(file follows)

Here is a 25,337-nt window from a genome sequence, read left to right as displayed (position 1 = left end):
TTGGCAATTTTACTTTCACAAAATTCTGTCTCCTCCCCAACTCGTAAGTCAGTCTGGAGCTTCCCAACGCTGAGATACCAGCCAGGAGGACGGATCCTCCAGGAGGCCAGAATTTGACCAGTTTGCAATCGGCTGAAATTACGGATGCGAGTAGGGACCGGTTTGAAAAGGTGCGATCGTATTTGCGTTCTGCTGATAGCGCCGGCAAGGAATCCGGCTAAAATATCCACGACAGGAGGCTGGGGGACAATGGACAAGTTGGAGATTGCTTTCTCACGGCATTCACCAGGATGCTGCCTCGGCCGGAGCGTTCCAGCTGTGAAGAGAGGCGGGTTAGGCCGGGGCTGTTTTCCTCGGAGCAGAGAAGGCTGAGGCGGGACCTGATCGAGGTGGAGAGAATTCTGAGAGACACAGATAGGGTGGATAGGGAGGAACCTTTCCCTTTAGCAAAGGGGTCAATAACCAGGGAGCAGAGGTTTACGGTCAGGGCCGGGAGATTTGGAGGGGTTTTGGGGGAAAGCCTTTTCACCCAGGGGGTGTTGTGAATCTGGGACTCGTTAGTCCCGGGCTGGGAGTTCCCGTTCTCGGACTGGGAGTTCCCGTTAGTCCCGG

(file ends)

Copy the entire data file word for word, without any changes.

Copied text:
Here is a 25,337-nt window from a genome sequence, read left to right as displayed (position 1 = left end):
TTGGCAATTTTACTTTCACAAAATTCTGTCTCCTCCCCAACTCGTAAGTCAGTCTGGAGCTTCCCAACGCTGAGATACCAGCCAGGAGGACGGATCCTCCAGGAGGCCAGAATTTGACCAGTTTGCAATCGGCTGAAATTACGGATGCGAGTAGGGACCGGTTTGAAAAGGTGCGATCGTATTTGCGTTCTGCTGATAGCGCCGGCAAGGAATCCGGCTAAAATATCCACGACAGGAGGCTGGGGGACAATGGACAAGTTGGAGATTGCTTTCTCACGGCATTCACCAGGATGCTGCCTCGGCCGGAGCGTTCCAGCTGTGAAGAGAGGCGGGTTAGGCCGGGGCTGTTTTCCTCGGAGCAGAGAAGGCTGAGGCGGGACCTGATCGAGGTGGAGAGAATTCTGAGAGACACAGATAGGGTGGATAGGGAGGAACCTTTCCCTTTAGCAAAGGGGTCAATAACCAGGGAGCAGAGGTTTACGGTCAGGGCCGGGAGATTTGGAGGGGTTTTGGGGGAAAGCCTTTTCACCCAGGGGGTGTTGTGAATCTGGGACTCGTTAGTCCCGGGCTGGGAGTTCCCGTTCTCGGACTGGGAGTTCCCGTTAGTCCCGG